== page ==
At the center of the Reid-Hillview controversy is the fact the piston-engine planes that use the airport ran almost exclusively on leaded aviation fuel — the last type of gas permitted to contain lead in the U.S. Lead has been banned from automobile gasoline for decades and larger jets run on unleaded Kerosene-based fuel.
Lead is a neurotoxin that — even at low levels in the blood — can stunt a child’s physical and cognitive development, resulting in lowered IQ, decreased attention span and academic underperformance. According to the Centers for Disease Control and Prevention, any trace of lead in children can be harmful.
The county commissioned a study last year to analyze the blood samples of 17,000 children under the age of 18 who lived within a mile and a half of the county-owned airport from 2011-2020. The results, which were released less than two weeks ago, found that children who lived within a half-mile of Reid-Hillview had higher levels of lead in their blood than those who lived farther away — a difference of about .40 micrograms per deciliter, or one-tenth of a liter.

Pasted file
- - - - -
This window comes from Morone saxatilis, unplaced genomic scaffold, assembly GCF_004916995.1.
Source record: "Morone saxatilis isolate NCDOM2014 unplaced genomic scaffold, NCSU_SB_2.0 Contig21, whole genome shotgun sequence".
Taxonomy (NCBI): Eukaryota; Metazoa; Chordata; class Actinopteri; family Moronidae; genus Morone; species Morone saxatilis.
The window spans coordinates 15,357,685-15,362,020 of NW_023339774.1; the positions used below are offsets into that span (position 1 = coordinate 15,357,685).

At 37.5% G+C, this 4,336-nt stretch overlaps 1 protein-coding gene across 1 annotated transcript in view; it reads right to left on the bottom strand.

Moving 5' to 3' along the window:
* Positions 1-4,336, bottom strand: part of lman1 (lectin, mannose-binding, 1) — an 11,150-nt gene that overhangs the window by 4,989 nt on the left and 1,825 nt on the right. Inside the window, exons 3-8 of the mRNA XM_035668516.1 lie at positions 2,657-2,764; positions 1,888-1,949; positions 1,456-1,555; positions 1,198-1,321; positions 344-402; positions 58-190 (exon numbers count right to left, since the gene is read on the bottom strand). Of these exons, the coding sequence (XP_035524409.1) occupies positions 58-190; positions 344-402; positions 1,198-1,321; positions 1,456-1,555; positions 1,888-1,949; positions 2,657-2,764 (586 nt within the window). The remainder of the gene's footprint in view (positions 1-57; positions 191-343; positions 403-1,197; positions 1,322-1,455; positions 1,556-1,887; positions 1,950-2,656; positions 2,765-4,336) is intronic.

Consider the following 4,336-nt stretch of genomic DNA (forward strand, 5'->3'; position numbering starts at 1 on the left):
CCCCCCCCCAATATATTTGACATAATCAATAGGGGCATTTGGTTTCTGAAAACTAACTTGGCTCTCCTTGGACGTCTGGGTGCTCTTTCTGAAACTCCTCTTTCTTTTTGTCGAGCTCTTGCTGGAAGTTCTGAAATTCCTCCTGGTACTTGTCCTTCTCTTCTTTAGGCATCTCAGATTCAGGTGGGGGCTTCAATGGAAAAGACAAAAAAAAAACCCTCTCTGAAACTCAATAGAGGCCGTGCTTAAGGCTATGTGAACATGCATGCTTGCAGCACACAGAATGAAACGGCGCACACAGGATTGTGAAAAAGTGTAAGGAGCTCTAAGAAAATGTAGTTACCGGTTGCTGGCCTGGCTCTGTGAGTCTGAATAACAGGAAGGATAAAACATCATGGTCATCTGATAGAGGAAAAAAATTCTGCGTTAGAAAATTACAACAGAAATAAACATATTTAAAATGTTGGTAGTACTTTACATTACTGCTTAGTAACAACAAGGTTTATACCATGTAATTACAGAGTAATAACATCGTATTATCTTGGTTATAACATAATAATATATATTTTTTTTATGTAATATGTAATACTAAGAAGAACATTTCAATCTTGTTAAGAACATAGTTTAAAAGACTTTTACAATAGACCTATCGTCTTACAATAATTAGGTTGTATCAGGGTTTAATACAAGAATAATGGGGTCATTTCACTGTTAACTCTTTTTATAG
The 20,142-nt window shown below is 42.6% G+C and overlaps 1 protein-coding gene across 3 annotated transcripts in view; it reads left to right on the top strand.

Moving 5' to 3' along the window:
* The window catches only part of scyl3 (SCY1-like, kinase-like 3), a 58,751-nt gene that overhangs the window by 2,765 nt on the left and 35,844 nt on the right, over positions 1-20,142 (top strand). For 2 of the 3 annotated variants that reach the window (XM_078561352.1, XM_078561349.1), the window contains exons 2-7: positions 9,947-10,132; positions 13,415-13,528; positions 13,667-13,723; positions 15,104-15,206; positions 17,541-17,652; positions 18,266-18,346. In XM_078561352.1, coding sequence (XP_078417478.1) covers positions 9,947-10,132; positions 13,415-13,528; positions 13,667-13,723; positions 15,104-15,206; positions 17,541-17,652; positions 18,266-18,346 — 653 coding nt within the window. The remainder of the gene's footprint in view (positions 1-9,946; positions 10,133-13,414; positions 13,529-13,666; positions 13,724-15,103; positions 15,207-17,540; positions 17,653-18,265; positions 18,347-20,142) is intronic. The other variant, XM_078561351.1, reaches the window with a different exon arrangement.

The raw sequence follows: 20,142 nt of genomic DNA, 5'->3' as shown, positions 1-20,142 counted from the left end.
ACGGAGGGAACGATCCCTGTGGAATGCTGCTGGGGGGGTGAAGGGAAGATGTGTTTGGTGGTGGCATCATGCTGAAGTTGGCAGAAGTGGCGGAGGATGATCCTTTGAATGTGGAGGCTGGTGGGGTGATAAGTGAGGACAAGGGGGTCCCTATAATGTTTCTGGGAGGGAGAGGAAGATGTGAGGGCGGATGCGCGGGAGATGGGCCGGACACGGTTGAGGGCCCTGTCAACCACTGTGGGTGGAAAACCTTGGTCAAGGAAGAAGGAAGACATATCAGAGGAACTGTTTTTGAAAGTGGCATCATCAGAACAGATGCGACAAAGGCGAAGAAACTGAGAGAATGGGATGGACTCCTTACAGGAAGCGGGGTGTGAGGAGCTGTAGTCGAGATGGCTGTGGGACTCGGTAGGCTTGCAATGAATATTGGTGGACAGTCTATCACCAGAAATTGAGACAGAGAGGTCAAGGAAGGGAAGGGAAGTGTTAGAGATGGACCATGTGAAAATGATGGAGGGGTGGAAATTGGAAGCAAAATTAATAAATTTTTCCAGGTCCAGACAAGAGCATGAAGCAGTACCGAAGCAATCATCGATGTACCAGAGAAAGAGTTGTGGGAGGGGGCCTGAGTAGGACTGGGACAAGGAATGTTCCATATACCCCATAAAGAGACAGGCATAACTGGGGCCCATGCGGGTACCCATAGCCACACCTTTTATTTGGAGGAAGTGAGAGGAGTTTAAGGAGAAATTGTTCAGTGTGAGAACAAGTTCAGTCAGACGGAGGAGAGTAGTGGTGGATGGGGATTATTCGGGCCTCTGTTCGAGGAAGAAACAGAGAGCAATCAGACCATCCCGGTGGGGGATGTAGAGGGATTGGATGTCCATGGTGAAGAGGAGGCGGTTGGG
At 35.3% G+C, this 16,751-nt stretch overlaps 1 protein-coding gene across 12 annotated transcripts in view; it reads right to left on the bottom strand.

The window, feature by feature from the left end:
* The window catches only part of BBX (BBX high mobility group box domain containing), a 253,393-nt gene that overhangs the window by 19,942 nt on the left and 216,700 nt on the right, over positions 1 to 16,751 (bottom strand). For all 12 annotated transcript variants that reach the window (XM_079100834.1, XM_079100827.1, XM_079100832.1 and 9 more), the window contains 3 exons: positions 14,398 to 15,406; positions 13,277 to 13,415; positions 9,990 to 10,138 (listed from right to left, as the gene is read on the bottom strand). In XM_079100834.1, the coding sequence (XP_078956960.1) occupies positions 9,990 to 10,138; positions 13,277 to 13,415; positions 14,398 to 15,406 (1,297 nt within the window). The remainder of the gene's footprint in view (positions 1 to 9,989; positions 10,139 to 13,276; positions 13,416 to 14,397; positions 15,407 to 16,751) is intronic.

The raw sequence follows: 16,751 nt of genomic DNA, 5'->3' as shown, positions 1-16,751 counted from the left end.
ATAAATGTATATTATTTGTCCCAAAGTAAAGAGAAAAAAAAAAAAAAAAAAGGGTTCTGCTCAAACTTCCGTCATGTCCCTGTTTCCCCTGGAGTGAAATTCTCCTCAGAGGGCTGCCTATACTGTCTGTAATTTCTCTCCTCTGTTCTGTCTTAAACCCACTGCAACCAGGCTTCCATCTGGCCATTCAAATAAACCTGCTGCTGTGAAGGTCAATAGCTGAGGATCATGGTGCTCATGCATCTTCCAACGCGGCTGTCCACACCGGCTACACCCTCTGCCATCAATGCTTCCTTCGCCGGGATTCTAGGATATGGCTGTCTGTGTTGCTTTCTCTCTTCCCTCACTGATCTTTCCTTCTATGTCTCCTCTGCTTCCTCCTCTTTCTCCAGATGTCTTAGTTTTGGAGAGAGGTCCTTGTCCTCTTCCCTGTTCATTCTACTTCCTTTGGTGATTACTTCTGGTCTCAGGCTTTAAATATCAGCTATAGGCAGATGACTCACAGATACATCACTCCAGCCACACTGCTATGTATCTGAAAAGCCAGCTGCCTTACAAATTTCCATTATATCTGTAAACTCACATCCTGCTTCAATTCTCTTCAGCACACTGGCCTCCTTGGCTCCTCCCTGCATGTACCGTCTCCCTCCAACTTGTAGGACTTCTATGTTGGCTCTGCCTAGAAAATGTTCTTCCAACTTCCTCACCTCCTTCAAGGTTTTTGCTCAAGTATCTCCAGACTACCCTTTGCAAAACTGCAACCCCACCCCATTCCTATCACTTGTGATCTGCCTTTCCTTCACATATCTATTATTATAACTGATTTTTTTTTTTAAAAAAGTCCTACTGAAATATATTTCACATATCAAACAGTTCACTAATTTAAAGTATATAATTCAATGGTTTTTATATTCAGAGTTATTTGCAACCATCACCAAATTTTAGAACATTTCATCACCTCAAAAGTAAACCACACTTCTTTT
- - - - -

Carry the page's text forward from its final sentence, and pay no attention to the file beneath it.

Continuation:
But the elevated blood levels of children around Reid-Hillview appear to be on par with those across the state. The county-commissioned study noted that 1.7% of children in the vicinity of Reid-Hillview had lead levels high enough to warrant additional screening. The statewide average for the same threshold is 1.5%, as first reported by San Jose Spotlight.
Nevertheless, experts still say there is reason to be alarmed.
Dr. Bruce Lanphear, a pediatric epidemiologist and professor at Simon Fraser University who was tasked with reviewing the study, said the key takeaway of the Reid-Hillview study was that it identified the true source of the children’s lead exposure after accounting for lead paint in homes and other potential sources in the area, such as legacy airborne lead emitting from a former racetrack in the area and nearby highways.
“The question is not does the airport put these children at a greater risk than children in other communities, the real question is does leaded aviation fuel put children in this community at a greater risk for having lead poisoning — and the answer from this report says yes, absolutely,” Lanphear said.
Reid-Hillview opened in 1939 and was purchased by the county in 1961. Once surrounded by sprawling farms and orchards, the airport today is sandwiched between thousands of homes, neighboring parks and nearly two dozen schools and child care centers.
As airport operations have increased over the years, so have the demands for Reid-Hillview’s closure, especially in light of the potential for lead exposure.